Soil Moisture & Watering Before Harvest
Drying soil conditions is a natural signal to garlic that it's growth and bulb filling period is coming to a close and that it needs to start preparing for the next phase in its life cycle as a storage bulb. This means that you should stop watering the garlic crop two to three weeks before harvesting the bulbs. In regions where you get more rain and the garlic continues to get moisture right up until harvest, maturity may just take a little longer and the garlic may need more drying post-harvest while curing. Too much moisture at the time of harvest can increase the chances of root or bulb rot and can expose the cloves if the bulb wrappers have broken down. This is worse on heavy or saturated soils and not as much of a problem in sandy soils.
On our farm, the weather tends to be on the dry side once harvest comes along, although we do get the odd heavy downpour that can make things very wet. This means that we try to cut back on watering at least 3 weeks before harvest begins in case we do get some rain before the garlic has been dug up.
Harvesting garlic at the right time is a bit of an art and will depend on a few things. Garlic continues to grow as long as there are still green leaves on the plant. That means you want to leave the garlic growing for as long as possible to maximize the size of the bulbs, however, you don't want to leave them in the ground too long and risk deterioration of the bulb and its wrappers.
For most hardneck garlic varieties, it is recommended that the plants are dug up when half the leaves are still green (upper portion) and half are brown (lower portion) or when there are still about 5 or 6 green leaves on the plant. The number of garlic leaves corresponds to the number of bulb wrapper layers, so as the leaves turn brown and die, the corresponding bulb wrappers begin to deteriorate. For example, if you have 6 green leaves when a plant is harvested you should have 6 layers of bulb wrappers protecting the cloves and allowing for cleaning and handling of the garlic. If you have no green leaves, chances are that your cloves will be exposed and unprotected.
For Asiatic and Turban varieties, harvesting on the early side is important. They tend to mature extremely quickly and can have their bulb wrappers split open even with only a few leaves having turned brown. These varieties need to be monitored closely and should be harvested at the first sign that the lower leaves are beginning to brown or signs that the bulb wrappers are beginning to deteriorate. This tendency to mature quickly is made worse by hot dry weather and moderated by cooler conditions.
Softneck garlic varieties can usually tolerate a longer period of time in the ground leading up to harvest. They tend to have tighter, more durable wrappers that can usually handle a little more stress. That being said, it is still a good idea to follow the same strategy described for hardneck garlic as they generally share the same principles.
On our farm, we tend to harvest our garlic on the earlier side, with at least half the leaves still green. Due to our heavier soils, we need the wrappers to be strong and healthy in order to handle the extra cleaning, as well as any excess moisture issues that might arise around harvest time.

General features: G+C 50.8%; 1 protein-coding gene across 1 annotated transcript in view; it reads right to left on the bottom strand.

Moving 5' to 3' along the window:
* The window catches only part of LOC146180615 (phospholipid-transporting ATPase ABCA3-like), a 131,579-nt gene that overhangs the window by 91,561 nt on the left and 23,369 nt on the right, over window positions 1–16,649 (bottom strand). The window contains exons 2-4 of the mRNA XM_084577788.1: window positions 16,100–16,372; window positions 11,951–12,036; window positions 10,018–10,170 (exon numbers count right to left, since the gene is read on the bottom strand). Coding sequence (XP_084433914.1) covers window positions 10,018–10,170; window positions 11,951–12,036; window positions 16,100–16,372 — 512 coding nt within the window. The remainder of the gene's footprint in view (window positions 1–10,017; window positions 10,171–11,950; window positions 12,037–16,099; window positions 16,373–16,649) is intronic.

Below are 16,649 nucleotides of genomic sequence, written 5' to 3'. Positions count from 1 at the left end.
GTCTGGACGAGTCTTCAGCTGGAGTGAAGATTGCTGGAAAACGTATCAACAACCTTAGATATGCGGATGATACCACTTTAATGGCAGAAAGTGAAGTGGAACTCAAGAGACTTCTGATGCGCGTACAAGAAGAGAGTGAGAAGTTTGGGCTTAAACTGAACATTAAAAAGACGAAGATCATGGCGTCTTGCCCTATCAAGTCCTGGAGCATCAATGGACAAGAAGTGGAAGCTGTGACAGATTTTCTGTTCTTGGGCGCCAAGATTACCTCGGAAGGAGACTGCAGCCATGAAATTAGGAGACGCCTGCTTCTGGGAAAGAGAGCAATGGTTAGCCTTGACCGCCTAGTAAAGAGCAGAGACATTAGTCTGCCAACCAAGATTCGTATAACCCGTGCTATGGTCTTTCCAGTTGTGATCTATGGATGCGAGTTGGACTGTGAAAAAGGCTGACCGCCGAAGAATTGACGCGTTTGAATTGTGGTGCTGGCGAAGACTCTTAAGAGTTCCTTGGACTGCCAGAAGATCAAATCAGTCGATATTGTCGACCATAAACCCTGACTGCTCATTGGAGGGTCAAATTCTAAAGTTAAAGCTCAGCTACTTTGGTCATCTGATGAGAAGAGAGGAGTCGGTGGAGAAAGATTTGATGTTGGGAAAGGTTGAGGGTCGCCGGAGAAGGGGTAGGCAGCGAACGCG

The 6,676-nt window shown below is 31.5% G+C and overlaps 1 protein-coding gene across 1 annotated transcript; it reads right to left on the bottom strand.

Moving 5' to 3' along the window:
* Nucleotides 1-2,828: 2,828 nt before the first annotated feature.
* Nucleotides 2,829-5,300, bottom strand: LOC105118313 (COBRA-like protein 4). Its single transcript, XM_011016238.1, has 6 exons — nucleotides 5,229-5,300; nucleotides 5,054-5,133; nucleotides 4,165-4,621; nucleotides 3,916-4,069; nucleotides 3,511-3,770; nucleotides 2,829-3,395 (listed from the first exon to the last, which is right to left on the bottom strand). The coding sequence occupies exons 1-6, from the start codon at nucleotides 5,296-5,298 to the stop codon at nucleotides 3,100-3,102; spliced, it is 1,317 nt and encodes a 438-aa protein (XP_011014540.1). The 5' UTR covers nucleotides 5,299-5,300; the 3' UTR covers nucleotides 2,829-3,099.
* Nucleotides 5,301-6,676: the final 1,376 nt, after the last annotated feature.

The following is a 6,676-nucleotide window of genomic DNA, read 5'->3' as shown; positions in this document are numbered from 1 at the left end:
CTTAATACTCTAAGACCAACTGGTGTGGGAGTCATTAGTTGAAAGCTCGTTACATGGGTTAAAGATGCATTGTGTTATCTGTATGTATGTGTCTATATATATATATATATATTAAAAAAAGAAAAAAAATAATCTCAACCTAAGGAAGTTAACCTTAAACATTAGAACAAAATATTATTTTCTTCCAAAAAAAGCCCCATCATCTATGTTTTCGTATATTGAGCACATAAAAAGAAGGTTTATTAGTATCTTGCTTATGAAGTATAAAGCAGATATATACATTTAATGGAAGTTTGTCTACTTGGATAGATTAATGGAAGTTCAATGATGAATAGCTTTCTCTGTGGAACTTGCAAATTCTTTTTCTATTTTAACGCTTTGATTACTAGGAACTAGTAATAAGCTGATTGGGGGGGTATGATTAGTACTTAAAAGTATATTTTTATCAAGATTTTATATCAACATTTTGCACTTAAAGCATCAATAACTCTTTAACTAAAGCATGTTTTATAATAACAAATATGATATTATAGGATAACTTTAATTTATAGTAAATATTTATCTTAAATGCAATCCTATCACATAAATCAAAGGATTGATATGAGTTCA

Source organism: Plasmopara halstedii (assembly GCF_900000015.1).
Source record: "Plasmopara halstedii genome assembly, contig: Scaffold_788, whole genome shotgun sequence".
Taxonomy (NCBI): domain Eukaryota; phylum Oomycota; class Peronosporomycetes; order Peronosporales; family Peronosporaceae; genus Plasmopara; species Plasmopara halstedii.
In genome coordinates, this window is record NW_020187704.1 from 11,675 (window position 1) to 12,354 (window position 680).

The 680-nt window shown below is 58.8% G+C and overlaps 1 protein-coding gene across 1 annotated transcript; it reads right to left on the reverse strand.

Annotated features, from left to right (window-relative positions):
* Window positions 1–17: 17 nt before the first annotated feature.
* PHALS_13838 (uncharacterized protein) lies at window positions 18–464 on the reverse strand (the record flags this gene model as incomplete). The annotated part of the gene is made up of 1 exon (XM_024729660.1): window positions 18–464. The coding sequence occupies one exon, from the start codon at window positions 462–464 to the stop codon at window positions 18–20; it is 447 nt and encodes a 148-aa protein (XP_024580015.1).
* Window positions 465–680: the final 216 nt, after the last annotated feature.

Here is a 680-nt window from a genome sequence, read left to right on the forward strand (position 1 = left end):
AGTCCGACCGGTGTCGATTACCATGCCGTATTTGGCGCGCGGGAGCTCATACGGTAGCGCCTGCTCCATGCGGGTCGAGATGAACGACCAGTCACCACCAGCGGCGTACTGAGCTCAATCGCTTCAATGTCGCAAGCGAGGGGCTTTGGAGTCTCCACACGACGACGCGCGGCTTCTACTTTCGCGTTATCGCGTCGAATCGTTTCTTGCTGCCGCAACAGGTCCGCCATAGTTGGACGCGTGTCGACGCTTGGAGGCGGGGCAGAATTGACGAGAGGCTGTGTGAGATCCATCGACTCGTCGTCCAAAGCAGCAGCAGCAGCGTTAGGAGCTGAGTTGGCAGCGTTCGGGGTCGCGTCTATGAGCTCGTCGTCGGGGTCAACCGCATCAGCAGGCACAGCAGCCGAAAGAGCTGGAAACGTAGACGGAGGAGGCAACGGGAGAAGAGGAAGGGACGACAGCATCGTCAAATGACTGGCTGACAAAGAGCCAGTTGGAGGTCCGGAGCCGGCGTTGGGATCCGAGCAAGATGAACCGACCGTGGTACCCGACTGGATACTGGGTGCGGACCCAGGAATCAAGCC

Digging & Harvesting
How you harvest your garlic will likely depend on the amount of garlic you are growing. In gardens and small areas, a pitchfork or broadfork can be used to loosen the soil under the garlic before pulling. In market gardens or commercial fields, an undercutter bar is pulled behind a tractor and run under the garlic bulbs to loosen the roots and make harvesting easy. It is very important to be careful in order to not damage the bulbs while doing this task. Any nicks or bruises can be a route for pathogens like rot or mould and can also make the bulbs unmarketable or unable to store properly.
Once the garlic bulbs have been loosened from the soil, the plants can be pulled out of the ground and given an initial cleaning (i.e. brushing of excess soil) either in the field or in another area such as a shed. It is preferable to keep the bulbs out of direct sunlight when high temperatures are expected as it can damage them or cause green blotches that decrease their marketability. Depending on the region, some growers leave their garlic in the field for a few days to dry.
Once the garlic has been removed from the field, the plants should be either tied up in bundles of ten and moved to a dry location such as a shed that has good air circulation. Alternatively, the garlic tops can be cut as soon as they have been harvested and put into bulb crates. Large fans and warm air are necessary to help with the drying process if tops are removed.
On our farm, we generally run an undercutter bar under the garlic to loosen them first. If the conditions are dry, we sometimes leave the garlic in the ground after undercutting for a day or so in order to kick start the drying process. Leaving them in the ground longer however can sometimes make cleaning them a little bit harder so it also depends on how nice looking we need the bulbs to look (e.g., Farmers' Market versus Seed).
We also often leave the garlic laying out in the field for 2 or 3 days if the weather permits. This helps to dry off most of the soil and begins the curing process. We prefer to do as much of the cleaning before the curing process as possible, however, some farmers/gardeners choose to do all the cleaning after the curing is complete and just before selling or going into storage.
Next → Curing and Storage